NEW YORK -- Hundreds of friends and admirers of Alger Hiss gathered yesterday in a church in lower Manhattan, to remember him not as a cause or a symbol but as a man of generosity and wisdom who loved poetry, books, wine and, above all, his many friends.
They came from the seemingly contradictory chapters of his life: the 1930s, when he was a young New Dealer; the mid-1940s, when he was a rising star in the foreign policy establishment and a founder of the United Nations, and the late 1940s, when he was accused of having been a communist spy.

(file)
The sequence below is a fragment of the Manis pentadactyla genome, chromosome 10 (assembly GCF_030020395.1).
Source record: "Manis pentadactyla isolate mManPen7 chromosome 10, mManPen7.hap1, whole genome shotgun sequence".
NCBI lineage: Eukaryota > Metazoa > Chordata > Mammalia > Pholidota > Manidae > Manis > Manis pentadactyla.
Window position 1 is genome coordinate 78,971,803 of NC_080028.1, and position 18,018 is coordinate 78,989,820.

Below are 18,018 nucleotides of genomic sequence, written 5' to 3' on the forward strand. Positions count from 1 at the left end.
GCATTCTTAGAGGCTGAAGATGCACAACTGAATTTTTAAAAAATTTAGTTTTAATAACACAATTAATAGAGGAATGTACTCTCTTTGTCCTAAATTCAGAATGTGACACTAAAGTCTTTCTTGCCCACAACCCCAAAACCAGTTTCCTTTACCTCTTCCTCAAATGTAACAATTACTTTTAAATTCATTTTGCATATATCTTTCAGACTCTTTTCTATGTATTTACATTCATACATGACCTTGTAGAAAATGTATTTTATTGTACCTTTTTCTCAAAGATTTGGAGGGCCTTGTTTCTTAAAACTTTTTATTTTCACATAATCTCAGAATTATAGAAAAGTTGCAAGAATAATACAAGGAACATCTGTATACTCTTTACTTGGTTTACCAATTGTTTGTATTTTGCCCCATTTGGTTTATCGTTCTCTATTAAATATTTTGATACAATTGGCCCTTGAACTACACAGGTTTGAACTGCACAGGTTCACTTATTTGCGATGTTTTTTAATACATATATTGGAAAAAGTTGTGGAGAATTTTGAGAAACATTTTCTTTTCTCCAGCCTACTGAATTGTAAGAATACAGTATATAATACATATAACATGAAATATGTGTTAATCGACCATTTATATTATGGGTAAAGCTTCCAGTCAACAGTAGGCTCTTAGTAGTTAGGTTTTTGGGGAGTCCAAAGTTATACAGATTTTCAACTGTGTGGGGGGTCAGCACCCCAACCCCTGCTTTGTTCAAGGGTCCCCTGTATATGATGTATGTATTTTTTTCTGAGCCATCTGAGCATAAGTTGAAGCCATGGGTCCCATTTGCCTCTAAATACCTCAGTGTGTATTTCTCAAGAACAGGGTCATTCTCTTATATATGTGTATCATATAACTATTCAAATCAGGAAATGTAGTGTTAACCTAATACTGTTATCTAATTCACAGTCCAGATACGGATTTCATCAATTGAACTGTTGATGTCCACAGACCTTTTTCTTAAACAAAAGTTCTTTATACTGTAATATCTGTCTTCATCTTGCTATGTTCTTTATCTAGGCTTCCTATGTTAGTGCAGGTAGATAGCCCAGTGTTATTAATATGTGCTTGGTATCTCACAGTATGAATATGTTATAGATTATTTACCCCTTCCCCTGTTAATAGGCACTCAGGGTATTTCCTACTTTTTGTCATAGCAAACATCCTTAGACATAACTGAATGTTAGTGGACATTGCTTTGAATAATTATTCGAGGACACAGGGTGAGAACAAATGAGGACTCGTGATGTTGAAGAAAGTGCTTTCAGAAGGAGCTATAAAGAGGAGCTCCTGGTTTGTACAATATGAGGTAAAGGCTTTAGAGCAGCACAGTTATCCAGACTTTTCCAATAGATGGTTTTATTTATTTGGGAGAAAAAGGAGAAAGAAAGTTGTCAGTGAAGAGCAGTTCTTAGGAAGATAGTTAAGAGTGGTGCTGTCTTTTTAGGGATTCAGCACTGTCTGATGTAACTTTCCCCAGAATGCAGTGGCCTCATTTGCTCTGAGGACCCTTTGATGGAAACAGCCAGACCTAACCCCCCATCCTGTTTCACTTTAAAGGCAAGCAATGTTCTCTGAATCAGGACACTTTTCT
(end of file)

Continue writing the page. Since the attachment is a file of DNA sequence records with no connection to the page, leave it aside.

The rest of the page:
Others met him later, after he had spent 44 months in prison for perjury, had been disbarred, and was selling stationery for a living.
"Each of us carries with him or her a set of beliefs about Alger," said Harvey Spear, a lawyer who was one of six people who spoke during the 90-minute memorial service at St. George's Episcopal Church. "Everyone knew his name. Unfortunately, too few knew his qualities."
Hiss, whose case became a flash point for debate during the Cold War and brought Richard M. Nixon to national attention, died in New York on Nov. 15 at 92. He had spent nearly 50 years insisting he was innocent. Followers of the case remain deeply divided over the question of his guilt.
Pub Date: 12/06/96